Venice hit by worst floods in half a century – over 80% of city under water
- November 15, 2019
- Category: Environmental, Water issues, Europe
Over 80$ of Venice is now under water as the city is hit by the worst floods in half a century.
Earlier this week President Conte of Italy visited Venice to take stock of the damage caused by the bad weather.
The Italian Government has declared a state of emergency – millions of euros are now being allocated for the first resources for relief and the restoration of services.
With more rain expected today and throughout the weekend , the flood waters are expected to rise further still. The historic city has flooded for second time in a week – the lowest and oldest part of the Basilica of the centuries-old St Mark’s Cathedral has been submerged under water.
The Mayor of Venice Luigi Brugnaro has expressed serious concern is about the outside of the building and integrity of its external columns because of repeated exposure to flood waters – the Mayor has now asked police to block off St Mark’s Square and close it to tourists. Luigi Brugnaro has attributed the severe flooding as a direct result of climate change.
The authorities have predicted that high tide would peak at 160cm (5.2ft) – far beyond normal conditions when levels of 80-90cm are generally seen as high but manageable.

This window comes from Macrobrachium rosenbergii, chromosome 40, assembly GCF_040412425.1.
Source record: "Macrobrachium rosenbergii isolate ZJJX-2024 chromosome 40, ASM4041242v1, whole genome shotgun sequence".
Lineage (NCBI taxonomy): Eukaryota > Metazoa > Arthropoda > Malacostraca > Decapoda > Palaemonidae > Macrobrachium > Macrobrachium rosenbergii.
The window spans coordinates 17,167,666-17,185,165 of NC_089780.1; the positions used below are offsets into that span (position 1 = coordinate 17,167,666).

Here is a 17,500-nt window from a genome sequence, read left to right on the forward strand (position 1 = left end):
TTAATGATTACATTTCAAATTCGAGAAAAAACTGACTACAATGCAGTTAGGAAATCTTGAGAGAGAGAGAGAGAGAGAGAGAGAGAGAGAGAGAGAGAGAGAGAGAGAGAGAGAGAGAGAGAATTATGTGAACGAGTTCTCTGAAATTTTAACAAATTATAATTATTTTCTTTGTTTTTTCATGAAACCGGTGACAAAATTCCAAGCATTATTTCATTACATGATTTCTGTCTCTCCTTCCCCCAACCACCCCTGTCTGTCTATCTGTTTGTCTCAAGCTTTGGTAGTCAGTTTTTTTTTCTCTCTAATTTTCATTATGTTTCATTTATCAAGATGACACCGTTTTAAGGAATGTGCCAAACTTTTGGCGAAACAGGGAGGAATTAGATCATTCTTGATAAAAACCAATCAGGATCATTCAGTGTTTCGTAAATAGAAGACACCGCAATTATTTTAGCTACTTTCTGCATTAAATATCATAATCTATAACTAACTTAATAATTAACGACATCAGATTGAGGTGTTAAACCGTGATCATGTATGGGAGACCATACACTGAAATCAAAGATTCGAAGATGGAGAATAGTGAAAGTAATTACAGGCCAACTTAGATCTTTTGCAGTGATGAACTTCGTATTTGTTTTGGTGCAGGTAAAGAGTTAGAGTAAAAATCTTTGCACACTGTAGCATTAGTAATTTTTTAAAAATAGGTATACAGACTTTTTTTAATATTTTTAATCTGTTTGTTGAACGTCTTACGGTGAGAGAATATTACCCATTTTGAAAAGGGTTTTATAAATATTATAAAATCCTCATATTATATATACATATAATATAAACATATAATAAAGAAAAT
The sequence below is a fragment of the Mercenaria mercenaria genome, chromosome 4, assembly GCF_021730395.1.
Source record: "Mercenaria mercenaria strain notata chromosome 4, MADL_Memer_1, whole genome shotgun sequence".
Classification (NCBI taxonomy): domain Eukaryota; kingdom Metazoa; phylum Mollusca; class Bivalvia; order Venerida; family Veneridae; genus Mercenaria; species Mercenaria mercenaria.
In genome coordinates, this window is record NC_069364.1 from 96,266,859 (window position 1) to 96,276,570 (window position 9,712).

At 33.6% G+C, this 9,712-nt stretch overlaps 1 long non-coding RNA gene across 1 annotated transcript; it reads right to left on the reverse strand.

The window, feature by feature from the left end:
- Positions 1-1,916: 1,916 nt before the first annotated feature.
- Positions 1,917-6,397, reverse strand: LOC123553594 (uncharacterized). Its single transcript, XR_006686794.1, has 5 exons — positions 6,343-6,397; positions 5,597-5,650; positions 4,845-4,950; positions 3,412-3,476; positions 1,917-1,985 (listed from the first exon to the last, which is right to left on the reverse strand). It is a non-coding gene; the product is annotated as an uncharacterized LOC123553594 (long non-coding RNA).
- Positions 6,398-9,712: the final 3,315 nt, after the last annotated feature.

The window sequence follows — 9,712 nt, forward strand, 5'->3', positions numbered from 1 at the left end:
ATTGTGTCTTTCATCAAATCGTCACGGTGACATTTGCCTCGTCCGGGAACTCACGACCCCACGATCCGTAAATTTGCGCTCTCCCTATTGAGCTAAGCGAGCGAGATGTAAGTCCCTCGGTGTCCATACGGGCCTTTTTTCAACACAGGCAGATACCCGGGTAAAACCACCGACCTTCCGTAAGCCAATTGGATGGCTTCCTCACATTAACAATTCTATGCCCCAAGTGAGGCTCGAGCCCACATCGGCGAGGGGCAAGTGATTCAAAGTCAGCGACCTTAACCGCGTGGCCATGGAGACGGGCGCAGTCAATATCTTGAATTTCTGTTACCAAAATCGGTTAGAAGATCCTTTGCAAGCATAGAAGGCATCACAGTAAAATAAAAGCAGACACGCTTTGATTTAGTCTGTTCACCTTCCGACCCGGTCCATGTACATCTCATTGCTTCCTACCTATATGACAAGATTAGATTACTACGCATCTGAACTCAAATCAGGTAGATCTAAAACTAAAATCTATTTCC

There is also mounting and wide-ranging criticism that construction of a flood barrier in the lagoon which began in 2003 and was intended to prevent the flooding has still not been completed and is not yet fully operational.
Billions of euros have already been invested in the Moses project – the flood barriers will be handed over to Venice city council at the end of 2021 following the final phase of testing, according to the Italian infrastructure ministry.
There are also calls for the world to help Italy tackle the flooding because of the city’s historic importance. Founded in the 5th century AD and spread over 118 small islands, the city of Venice and its lagoon have been designated as a World Heritage site by UNESCO.
Four months ago the city’s own Mayor Luigi Brugnaro urged Unesco to place the city on its world heritage site blacklist saying he had no faith in Italy’s government to resolve the ongoing problem of visiting cruise ships after Italy’s transport minister failed to endorse a plan to divert ships from the busy Giudecca canal.